This sustained growth required active intervention of consistently applied government-led public policy. Government was to create a positive environment for technology, change (entrepreneurship) through the diffusion of basic and applied knowledge, which would be essentially available to all. Monopolistic competition could be dealt with through increased regulation. Romer (a son of a three term Governor of Colorado and co-Chair of the Democratic National Committee during the Clinton impeachment era), for instance, unsuccessfully worked with Congress to break up Microsoft. Perhaps, almost by default, as “innovation economics” evolved, it developed a special and reasonably active role for government, especially the national government. Indeed, some growth economists examined the “big pushes” of historical governments (especially Stalin, Mao and Hitler) in support of government’s leadership in injecting change and creating technological and human capital leaps forward into economic growth.

Secondly, and the reader has to keep his economist hat on his head for the next points, growth and innovation economics left the invisible hand in the dust, lost the Two Neos concern with the individual firm and private markets and instead became more concerned with aggregated markets (countries or nations– for instance the American economy). Moving wholesale from the two Neo’s core micro-economic focus (the economics of the firm/consumer) to macro economics (the study of the whole economy, complete economic systems, and not the behavior of firms or individuals), growth economics’ unit of analysis became the national economy—not the private or even local markets.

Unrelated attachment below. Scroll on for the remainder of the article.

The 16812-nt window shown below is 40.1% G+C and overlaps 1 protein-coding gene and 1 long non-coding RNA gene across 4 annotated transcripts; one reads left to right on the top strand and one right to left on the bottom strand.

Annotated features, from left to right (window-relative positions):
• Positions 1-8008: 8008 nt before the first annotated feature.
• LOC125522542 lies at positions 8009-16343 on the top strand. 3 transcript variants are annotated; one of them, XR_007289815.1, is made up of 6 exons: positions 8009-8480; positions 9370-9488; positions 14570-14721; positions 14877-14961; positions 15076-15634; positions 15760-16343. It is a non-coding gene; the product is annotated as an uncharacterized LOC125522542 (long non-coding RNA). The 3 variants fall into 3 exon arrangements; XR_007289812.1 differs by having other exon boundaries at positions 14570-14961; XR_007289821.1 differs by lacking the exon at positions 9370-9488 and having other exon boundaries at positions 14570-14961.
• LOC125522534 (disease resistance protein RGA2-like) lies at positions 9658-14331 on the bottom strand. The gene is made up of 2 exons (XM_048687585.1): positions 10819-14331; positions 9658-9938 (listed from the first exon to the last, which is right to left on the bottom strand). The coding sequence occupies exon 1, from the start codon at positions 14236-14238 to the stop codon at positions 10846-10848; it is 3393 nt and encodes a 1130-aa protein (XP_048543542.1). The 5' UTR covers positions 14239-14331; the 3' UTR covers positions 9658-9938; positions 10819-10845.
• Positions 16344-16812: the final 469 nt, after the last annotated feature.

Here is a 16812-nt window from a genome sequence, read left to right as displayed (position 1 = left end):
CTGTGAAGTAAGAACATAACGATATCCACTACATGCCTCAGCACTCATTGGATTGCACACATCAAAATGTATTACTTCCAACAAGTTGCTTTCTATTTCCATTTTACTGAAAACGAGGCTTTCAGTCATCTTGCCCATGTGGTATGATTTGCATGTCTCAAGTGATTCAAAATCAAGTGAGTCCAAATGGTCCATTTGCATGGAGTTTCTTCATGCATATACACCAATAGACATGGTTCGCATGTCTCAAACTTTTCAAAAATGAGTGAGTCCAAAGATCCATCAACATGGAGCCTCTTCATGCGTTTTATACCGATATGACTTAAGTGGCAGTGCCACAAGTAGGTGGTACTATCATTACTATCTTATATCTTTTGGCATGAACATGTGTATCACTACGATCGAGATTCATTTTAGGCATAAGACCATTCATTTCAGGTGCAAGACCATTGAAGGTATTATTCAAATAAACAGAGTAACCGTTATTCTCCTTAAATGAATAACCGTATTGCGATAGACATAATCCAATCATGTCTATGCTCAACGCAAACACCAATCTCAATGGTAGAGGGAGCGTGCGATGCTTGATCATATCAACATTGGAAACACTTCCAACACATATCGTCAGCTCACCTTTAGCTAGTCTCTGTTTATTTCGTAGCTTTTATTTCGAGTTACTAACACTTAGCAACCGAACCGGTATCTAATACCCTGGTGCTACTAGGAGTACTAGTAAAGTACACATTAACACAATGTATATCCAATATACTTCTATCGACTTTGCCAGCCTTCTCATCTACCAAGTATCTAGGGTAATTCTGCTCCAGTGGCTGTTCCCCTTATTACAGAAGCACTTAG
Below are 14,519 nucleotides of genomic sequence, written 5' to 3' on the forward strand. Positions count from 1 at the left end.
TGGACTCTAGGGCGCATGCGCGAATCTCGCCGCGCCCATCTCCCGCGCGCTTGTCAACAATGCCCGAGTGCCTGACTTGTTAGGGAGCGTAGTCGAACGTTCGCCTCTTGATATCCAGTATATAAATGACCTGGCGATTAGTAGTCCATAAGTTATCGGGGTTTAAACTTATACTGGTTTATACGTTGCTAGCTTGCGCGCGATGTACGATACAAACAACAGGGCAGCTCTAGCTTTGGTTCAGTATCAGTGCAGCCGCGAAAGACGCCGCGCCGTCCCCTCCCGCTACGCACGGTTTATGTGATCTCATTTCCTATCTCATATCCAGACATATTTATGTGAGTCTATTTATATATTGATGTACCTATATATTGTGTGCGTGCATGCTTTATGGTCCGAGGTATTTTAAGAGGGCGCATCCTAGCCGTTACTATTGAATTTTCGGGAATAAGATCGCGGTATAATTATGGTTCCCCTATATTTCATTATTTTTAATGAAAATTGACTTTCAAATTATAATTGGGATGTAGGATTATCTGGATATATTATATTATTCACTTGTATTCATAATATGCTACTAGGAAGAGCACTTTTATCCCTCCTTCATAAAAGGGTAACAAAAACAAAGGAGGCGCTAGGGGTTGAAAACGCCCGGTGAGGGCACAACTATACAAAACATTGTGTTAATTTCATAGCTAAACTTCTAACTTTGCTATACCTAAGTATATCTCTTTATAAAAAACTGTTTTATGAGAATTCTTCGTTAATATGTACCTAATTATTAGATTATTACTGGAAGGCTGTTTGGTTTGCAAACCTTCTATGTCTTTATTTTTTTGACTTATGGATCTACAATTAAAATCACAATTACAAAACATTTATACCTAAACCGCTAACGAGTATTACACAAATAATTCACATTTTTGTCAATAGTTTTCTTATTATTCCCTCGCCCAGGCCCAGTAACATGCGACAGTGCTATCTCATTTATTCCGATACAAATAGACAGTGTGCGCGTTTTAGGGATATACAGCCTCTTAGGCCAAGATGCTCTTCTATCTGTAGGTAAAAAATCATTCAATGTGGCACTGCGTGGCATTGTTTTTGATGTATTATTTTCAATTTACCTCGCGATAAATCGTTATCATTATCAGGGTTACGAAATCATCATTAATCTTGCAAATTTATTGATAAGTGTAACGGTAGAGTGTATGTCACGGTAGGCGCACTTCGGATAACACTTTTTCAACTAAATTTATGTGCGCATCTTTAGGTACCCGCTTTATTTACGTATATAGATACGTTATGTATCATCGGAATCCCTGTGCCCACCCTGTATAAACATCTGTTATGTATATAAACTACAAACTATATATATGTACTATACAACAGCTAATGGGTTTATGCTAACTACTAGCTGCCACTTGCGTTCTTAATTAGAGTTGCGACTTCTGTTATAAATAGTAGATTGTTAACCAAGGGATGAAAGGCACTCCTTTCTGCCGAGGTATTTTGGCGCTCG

Not only had growth economists expanded the forces which could cause growth from two (capital accumulation and demand) to four (technology and human capital), but, they were constructing a model which they intended to be a growth machine, not subject to the reversion to the mean syndrome or even the business cycle.Through diffusion of knowledge which more or less leveled the competitive playing field, technology, change, entrepreneurism and innovation (presumably along with capital accumulation and demand creation), along with governmental policy (chiefly regulatory, applied research and educational and skills training) could transform the national economy into a growth machine—capable of an almost indefinite capacity for sustained, long-lasting (non cyclical) growth. In so doing, growth economics answered to its satisfaction the two questions which prompted its original existence.

All of this evolution came more or less came together at a 1988 private economist conference (paid for by Jack Kemp who was at the time running against Bush #1) in Buffalo, New York. At this conference, the principal economists associated with innovation economics presented papers and commenced the codification of what today we call innovation economics. The Curmudgeon is particularly proud of this Buffalo conference because in 1988 he was Erie County’s (including Buffalo) Economic Development Coordinator. Therefore, in the spirit of “shoot anything that flies; take credit for whatever falls”, the Curmudgeon claims responsibility for the founding of growth economics. After all, if it happened on the Curmudgeon’s watch, he did it (although it would have been better had he known the conference was happening and had the vaguest clue as to what growth economics was)!